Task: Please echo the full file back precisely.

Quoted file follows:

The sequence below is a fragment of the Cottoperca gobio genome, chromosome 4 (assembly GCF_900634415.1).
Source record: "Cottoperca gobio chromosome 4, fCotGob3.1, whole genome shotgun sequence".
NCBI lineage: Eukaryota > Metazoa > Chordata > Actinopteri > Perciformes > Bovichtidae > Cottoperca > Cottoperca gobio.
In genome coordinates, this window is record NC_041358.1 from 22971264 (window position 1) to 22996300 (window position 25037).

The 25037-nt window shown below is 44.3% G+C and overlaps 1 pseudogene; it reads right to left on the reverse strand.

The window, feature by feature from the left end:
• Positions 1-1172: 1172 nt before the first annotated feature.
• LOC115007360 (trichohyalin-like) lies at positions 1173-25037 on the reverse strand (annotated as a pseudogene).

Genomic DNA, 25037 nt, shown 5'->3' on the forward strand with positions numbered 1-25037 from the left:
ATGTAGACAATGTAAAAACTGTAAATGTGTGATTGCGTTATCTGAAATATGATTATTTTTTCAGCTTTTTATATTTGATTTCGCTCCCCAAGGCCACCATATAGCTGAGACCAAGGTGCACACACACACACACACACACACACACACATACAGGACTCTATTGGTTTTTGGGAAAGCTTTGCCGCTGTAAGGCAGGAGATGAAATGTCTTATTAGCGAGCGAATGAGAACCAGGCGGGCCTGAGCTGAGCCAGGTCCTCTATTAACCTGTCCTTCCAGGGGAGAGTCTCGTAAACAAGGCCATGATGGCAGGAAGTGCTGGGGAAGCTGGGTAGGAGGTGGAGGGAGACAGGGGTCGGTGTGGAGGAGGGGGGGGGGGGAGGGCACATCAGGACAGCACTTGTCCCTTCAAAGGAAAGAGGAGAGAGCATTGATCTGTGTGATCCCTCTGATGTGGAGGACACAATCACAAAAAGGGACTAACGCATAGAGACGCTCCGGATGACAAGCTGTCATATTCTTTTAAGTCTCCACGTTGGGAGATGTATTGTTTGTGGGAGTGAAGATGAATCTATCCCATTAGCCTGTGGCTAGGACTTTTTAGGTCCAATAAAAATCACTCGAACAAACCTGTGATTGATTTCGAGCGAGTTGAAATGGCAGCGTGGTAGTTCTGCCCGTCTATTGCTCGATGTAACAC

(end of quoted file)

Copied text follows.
The sequence below is a fragment of the Cottoperca gobio genome, chromosome 4 (assembly GCF_900634415.1).
Source record: "Cottoperca gobio chromosome 4, fCotGob3.1, whole genome shotgun sequence".
NCBI lineage: Eukaryota > Metazoa > Chordata > Actinopteri > Perciformes > Bovichtidae > Cottoperca > Cottoperca gobio.
In genome coordinates, this window is record NC_041358.1 from 22971264 (window position 1) to 22996300 (window position 25037).

The 25037-nt window shown below is 44.3% G+C and overlaps 1 pseudogene; it reads right to left on the reverse strand.

The window, feature by feature from the left end:
• Positions 1-1172: 1172 nt before the first annotated feature.
• LOC115007360 (trichohyalin-like) lies at positions 1173-25037 on the reverse strand (annotated as a pseudogene).

Genomic DNA, 25037 nt, shown 5'->3' on the forward strand with positions numbered 1-25037 from the left:
ATGTAGACAATGTAAAAACTGTAAATGTGTGATTGCGTTATCTGAAATATGATTATTTTTTCAGCTTTTTATATTTGATTTCGCTCCCCAAGGCCACCATATAGCTGAGACCAAGGTGCACACACACACACACACACACACACACACATACAGGACTCTATTGGTTTTTGGGAAAGCTTTGCCGCTGTAAGGCAGGAGATGAAATGTCTTATTAGCGAGCGAATGAGAACCAGGCGGGCCTGAGCTGAGCCAGGTCCTCTATTAACCTGTCCTTCCAGGGGAGAGTCTCGTAAACAAGGCCATGATGGCAGGAAGTGCTGGGGAAGCTGGGTAGGAGGTGGAGGGAGACAGGGGTCGGTGTGGAGGAGGGGGGGGGGGGAGGGCACATCAGGACAGCACTTGTCCCTTCAAAGGAAAGAGGAGAGAGCATTGATCTGTGTGATCCCTCTGATGTGGAGGACACAATCACAAAAAGGGACTAACGCATAGAGACGCTCCGGATGACAAGCTGTCATATTCTTTTAAGTCTCCACGTTGGGAGATGTATTGTTTGTGGGAGTGAAGATGAATCTATCCCATTAGCCTGTGGCTAGGACTTTTTAGGTCCAATAAAAATCACTCGAACAAACCTGTGATTGATTTCGAGCGAGTTGAAATGGCAGCGTGGTAGTTCTGCCCGTCTATTGCTCGATGTAACAC